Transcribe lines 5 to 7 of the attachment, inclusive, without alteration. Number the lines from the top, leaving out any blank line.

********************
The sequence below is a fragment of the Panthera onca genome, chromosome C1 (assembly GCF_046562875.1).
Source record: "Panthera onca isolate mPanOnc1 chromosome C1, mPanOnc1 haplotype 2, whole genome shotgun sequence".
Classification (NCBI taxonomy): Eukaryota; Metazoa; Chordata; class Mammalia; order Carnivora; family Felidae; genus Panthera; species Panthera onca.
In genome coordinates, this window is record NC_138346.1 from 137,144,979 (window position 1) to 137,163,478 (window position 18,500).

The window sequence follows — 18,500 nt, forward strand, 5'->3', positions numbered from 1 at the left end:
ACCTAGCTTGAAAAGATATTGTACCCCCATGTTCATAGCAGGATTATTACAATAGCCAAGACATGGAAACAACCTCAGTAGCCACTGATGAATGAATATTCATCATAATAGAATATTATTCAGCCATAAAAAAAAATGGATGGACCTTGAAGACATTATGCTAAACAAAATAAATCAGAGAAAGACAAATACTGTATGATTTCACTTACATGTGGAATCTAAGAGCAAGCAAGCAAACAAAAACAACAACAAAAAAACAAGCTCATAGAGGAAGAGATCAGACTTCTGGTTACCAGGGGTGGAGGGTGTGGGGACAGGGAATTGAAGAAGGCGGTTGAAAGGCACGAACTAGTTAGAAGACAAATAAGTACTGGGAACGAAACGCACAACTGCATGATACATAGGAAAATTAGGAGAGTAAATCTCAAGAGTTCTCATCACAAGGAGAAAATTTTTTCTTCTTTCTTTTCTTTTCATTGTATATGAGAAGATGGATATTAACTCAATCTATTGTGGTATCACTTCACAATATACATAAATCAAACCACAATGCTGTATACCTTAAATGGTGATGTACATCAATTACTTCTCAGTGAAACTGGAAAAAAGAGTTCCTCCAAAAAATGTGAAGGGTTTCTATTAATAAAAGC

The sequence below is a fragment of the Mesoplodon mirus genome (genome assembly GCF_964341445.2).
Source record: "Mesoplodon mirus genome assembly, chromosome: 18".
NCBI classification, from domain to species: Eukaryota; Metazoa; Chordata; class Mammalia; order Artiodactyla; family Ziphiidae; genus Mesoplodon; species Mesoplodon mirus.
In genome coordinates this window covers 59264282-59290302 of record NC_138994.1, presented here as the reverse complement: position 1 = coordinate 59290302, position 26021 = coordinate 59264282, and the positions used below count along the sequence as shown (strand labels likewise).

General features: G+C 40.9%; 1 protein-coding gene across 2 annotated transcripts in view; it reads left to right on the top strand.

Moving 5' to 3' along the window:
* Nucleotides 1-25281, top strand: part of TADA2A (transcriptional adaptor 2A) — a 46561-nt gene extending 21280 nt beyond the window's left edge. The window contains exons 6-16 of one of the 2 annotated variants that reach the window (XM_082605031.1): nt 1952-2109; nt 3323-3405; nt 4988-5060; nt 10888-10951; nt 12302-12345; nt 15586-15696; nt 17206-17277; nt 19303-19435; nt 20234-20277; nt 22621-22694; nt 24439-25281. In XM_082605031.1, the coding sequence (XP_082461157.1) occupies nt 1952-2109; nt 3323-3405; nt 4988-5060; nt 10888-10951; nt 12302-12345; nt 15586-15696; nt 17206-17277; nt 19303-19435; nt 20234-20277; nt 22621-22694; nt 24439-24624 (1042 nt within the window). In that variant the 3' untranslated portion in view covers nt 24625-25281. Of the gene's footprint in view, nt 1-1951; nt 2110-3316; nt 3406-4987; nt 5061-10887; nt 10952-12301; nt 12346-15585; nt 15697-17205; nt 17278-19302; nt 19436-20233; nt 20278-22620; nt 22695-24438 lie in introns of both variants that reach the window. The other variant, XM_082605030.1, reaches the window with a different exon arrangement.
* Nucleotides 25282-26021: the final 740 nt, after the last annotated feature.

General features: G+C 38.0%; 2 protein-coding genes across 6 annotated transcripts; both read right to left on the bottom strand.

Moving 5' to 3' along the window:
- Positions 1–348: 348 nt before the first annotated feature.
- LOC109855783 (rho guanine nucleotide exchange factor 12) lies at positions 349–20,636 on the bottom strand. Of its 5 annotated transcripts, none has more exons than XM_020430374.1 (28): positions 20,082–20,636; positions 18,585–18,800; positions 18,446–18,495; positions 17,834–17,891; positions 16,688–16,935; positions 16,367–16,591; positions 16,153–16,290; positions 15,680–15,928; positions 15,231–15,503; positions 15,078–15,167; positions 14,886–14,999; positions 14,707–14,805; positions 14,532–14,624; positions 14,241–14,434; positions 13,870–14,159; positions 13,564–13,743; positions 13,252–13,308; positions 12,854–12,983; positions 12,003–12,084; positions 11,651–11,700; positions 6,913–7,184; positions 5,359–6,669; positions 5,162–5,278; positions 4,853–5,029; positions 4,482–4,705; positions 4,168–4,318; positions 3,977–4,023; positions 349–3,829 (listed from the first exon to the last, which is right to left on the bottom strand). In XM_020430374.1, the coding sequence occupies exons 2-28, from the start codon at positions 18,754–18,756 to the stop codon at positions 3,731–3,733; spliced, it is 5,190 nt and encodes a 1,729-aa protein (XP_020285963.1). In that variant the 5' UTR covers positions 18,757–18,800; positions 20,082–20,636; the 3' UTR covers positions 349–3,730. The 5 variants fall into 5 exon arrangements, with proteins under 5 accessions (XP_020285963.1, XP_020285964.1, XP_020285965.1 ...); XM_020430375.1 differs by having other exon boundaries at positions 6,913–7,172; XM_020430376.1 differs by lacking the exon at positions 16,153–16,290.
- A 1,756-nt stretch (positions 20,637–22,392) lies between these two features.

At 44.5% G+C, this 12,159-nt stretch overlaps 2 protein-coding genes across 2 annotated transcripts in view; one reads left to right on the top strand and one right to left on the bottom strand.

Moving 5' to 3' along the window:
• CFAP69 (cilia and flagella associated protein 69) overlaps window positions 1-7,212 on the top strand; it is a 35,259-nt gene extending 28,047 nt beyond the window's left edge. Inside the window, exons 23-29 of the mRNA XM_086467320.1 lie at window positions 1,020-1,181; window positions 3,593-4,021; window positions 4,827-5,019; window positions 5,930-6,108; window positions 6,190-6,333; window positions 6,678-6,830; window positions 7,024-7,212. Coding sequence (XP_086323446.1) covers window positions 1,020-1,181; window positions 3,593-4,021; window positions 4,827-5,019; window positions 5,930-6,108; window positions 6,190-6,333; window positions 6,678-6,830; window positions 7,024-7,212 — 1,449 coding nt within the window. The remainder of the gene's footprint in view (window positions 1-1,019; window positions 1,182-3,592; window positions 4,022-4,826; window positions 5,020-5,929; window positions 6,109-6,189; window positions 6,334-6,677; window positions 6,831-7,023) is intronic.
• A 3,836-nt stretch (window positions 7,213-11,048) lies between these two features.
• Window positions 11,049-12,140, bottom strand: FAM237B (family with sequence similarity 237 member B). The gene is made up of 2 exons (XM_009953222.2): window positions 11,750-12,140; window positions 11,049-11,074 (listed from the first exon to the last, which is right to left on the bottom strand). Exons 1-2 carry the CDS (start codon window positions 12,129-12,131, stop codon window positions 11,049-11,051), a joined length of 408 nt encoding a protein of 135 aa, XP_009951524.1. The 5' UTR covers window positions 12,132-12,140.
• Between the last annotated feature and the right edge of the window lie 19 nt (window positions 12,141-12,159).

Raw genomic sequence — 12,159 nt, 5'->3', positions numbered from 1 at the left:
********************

The window sequence follows — 18,500 nt, forward strand, 5'->3', positions numbered from 1 at the left end:
ACCTAGCTTGAAAAGATATTGTACCCCCATGTTCATAGCAGGATTATTACAATAGCCAAGACATGGAAACAACCTCAGTAGCCACTGATGAATGAATATTCATCATAATAGAATATTATTCAGCCATAAAAAAAAATGGATGGACCTTGAAGACATTATGCTAAACAAAATAAATCAGAGAAAGACAAATACTGTATGATTTCACTTACATGTGGAATCTAAGAGCAAGCAAGCAAACAAAAACAACAACAAAAAAACAAGCTCATAGAGGAAGAGATCAGACTTCTGGTTACCAGGGGTGGAGGGTGTGGGGACAGGGAATTGAAGAAGGCGGTTGAAAGGCACGAACTAGTTAGAAGACAAATAAGTACTGGGAACGAAACGCACAACTGCATGATACATAGGAAAATTAGGAGAGTAAATCTCAAGAGTTCTCATCACAAGGAGAAAATTTTTTCTTCTTTCTTTTCTTTTCATTGTATATGAGAAGATGGATATTAACTCAATCTATTGTGGTATCACTTCACAATATACATAAATCAAACCACAATGCTGTATACCTTAAATGGTGATGTACATCAATTACTTCTCAGTGAAACTGGAAAAAAGAGTTCCTCCAAAAAATGTGAAGGGTTTCTATTAATAAAAGC

The sequence below is a fragment of the Mesoplodon mirus genome (genome assembly GCF_964341445.2).